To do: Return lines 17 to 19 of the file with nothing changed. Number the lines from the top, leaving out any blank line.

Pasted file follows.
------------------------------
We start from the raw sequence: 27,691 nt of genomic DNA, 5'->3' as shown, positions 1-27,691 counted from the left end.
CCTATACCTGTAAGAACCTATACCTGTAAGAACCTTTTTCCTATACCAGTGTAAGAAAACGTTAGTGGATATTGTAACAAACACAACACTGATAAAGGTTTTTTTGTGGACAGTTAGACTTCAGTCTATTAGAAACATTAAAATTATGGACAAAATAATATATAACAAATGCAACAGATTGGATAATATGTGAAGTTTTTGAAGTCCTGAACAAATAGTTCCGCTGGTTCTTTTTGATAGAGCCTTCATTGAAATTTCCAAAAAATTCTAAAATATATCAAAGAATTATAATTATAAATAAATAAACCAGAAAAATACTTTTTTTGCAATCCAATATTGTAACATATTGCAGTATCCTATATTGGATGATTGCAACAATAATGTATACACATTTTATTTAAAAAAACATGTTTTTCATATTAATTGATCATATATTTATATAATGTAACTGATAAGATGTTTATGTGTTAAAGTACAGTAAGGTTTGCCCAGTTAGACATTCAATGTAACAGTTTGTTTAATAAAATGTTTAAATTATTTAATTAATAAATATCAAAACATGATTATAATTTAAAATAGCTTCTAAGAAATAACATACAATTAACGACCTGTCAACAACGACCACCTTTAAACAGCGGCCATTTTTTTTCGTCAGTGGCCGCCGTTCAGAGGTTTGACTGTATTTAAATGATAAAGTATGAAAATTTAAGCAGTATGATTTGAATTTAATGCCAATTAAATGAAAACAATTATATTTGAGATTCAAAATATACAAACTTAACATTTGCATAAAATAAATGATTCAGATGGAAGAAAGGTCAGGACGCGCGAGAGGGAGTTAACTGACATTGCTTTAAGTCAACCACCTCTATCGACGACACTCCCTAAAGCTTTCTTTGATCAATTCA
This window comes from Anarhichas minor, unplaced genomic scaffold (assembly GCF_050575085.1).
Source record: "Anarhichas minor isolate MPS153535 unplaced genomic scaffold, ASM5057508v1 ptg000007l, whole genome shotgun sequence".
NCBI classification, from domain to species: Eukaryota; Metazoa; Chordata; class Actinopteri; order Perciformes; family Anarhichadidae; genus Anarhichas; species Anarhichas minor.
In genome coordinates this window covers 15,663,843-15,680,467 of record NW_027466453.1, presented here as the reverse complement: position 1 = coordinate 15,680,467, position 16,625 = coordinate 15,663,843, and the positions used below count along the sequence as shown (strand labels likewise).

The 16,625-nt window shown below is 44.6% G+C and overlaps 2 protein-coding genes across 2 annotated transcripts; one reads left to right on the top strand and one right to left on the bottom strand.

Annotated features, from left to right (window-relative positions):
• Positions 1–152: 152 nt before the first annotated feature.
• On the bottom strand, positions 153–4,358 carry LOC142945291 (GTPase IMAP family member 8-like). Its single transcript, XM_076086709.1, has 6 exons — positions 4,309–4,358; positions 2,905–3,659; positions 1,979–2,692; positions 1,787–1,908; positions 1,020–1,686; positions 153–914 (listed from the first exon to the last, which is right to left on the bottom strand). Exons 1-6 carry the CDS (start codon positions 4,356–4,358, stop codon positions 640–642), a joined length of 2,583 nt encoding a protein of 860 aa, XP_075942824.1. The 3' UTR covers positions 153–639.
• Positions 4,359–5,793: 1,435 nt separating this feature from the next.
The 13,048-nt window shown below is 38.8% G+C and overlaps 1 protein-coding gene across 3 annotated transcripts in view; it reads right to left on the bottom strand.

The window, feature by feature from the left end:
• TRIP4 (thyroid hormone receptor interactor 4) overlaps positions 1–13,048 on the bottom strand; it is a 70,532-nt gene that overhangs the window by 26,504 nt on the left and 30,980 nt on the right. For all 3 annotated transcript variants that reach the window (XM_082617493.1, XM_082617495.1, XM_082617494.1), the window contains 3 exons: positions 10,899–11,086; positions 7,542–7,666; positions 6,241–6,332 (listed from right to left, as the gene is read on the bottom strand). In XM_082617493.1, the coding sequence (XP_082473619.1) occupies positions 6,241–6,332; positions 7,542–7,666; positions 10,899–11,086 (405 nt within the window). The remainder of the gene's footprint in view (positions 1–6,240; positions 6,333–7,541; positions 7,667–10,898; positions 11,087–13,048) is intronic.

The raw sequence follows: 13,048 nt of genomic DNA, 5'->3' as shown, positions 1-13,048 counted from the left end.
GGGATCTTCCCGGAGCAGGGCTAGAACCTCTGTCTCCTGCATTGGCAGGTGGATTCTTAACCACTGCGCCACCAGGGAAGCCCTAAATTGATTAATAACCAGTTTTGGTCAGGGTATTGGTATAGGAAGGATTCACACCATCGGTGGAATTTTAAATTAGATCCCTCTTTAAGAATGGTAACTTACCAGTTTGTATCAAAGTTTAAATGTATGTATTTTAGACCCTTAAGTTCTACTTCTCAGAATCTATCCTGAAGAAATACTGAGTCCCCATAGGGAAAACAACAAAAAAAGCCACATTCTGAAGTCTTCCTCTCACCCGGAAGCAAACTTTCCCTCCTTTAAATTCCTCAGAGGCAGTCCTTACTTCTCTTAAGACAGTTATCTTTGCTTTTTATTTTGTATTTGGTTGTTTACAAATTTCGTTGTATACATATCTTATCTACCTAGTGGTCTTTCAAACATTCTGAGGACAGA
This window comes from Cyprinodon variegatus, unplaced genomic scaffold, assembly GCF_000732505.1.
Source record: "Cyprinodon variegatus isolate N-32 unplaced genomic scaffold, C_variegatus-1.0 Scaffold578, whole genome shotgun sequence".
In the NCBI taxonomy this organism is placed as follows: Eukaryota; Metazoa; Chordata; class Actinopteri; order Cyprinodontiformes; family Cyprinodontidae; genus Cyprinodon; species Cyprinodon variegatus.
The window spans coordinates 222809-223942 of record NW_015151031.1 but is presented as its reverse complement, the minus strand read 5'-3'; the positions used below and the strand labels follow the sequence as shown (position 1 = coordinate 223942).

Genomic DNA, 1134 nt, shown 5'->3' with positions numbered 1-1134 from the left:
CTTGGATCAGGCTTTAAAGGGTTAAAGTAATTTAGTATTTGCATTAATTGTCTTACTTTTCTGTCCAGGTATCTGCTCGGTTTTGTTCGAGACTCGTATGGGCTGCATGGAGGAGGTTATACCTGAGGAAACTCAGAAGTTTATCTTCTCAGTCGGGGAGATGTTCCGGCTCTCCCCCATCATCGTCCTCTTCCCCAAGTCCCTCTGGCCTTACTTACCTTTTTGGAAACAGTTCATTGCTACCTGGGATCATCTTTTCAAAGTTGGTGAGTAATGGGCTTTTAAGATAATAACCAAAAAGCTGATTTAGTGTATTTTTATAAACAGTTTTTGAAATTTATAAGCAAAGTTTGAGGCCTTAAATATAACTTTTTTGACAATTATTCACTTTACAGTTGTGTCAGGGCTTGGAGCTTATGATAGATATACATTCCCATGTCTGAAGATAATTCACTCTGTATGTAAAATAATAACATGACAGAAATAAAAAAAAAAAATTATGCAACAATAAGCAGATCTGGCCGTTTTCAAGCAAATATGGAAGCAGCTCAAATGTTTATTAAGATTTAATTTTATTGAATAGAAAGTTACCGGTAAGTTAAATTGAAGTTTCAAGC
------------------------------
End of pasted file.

This window comes from Cyprinodon variegatus, unplaced genomic scaffold, assembly GCF_000732505.1.
Source record: "Cyprinodon variegatus isolate N-32 unplaced genomic scaffold, C_variegatus-1.0 Scaffold578, whole genome shotgun sequence".
In the NCBI taxonomy this organism is placed as follows: Eukaryota; Metazoa; Chordata; class Actinopteri; order Cyprinodontiformes; family Cyprinodontidae; genus Cyprinodon; species Cyprinodon variegatus.